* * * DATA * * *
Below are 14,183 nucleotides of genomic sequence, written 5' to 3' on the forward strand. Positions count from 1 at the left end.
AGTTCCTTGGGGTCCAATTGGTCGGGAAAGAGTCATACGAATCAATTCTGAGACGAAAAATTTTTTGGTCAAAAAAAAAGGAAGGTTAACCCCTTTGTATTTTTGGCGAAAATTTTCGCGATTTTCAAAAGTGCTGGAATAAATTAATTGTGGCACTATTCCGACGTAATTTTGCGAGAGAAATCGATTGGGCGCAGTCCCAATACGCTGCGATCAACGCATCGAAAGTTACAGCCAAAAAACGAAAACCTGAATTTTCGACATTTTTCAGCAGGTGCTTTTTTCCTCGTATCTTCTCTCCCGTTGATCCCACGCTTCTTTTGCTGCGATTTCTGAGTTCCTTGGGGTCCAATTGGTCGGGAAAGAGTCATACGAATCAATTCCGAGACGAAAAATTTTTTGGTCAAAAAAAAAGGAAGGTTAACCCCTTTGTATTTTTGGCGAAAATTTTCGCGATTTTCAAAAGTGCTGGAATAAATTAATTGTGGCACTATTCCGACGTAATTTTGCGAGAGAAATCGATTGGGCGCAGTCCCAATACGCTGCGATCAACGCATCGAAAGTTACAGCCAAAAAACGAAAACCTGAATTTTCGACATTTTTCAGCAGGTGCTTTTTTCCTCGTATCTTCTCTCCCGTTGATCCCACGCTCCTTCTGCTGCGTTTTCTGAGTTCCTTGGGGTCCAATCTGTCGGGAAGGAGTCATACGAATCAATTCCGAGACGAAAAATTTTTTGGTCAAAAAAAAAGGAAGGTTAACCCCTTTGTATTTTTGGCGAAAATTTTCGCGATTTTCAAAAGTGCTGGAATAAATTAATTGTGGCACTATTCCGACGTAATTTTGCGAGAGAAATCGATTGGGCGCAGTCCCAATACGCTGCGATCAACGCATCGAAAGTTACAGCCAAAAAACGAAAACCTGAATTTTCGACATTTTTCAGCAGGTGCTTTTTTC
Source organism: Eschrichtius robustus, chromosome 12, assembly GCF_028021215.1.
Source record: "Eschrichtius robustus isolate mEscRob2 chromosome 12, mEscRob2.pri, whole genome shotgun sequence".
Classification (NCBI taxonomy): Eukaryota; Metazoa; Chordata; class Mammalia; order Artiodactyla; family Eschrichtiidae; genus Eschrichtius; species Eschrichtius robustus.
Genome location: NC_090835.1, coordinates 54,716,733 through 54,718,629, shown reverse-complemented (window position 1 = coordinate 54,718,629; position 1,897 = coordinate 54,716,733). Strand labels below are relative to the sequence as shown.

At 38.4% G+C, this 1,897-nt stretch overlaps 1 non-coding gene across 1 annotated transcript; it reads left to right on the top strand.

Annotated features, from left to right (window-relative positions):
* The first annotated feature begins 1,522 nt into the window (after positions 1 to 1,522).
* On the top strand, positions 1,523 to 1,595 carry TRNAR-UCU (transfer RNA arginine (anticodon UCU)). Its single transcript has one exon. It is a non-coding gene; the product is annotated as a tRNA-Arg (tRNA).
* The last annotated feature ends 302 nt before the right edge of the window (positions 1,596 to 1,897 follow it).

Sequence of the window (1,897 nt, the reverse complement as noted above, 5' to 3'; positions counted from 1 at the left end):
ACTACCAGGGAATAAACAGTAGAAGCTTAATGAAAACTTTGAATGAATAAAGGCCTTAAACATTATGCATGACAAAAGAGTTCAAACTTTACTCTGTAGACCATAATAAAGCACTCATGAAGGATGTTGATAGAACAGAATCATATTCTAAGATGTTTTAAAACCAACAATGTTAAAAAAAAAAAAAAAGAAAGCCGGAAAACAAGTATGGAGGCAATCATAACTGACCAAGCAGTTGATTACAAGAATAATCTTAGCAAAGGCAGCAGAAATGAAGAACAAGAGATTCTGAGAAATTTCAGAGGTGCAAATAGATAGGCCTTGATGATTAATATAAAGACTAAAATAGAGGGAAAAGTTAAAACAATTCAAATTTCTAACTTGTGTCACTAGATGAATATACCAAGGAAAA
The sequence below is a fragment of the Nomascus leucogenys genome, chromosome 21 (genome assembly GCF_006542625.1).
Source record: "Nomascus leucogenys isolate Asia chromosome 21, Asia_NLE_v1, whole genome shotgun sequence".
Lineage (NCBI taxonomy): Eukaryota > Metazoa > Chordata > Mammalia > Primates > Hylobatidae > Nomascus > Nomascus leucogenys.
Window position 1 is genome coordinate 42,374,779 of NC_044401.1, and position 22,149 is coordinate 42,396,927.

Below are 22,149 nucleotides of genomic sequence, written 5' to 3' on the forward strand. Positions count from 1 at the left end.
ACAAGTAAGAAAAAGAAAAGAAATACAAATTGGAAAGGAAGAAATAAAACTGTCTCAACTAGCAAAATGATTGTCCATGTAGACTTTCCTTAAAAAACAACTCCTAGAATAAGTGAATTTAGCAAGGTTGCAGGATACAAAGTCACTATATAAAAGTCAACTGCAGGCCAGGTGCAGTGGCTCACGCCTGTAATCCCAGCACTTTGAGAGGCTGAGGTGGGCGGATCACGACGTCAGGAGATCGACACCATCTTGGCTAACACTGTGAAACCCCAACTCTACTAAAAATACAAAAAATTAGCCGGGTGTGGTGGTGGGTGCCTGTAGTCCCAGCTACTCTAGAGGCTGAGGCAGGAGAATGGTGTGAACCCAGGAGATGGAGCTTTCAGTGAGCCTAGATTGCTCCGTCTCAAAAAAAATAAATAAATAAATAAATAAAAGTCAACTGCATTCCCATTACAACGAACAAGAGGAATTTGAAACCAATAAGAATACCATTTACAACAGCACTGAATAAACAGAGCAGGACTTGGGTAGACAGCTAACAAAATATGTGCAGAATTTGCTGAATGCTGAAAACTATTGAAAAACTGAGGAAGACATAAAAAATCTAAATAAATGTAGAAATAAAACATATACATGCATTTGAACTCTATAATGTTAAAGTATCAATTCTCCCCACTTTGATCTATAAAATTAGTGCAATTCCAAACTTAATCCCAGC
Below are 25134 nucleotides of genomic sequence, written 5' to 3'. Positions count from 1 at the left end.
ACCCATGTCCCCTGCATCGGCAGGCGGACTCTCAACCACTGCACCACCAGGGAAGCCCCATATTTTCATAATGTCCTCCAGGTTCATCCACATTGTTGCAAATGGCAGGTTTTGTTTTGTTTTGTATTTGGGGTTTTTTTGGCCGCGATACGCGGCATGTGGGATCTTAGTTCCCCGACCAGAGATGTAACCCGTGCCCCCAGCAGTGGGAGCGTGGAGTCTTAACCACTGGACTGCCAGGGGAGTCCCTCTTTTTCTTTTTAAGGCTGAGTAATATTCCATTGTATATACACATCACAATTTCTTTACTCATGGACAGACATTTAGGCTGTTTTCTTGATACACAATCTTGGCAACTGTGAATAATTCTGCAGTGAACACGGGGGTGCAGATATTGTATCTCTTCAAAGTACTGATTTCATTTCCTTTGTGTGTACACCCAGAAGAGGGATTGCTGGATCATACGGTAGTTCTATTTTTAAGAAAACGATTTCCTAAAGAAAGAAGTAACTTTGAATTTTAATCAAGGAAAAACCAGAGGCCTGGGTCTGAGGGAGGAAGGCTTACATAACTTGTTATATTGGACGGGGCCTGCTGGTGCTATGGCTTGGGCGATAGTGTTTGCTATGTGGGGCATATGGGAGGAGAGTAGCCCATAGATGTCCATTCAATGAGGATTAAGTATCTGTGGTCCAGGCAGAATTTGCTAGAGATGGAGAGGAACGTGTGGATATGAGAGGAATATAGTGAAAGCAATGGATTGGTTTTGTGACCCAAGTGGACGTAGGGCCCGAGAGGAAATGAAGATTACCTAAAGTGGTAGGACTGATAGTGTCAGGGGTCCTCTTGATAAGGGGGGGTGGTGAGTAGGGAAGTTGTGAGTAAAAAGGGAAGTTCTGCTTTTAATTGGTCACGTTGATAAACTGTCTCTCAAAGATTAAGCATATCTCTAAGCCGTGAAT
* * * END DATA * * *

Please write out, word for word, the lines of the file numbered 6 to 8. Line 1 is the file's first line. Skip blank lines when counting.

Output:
Genome location: NC_090835.1, coordinates 54,716,733 through 54,718,629, shown reverse-complemented (window position 1 = coordinate 54,718,629; position 1,897 = coordinate 54,716,733). Strand labels below are relative to the sequence as shown.

At 38.4% G+C, this 1,897-nt stretch overlaps 1 non-coding gene across 1 annotated transcript; it reads left to right on the top strand.

Annotated features, from left to right (window-relative positions):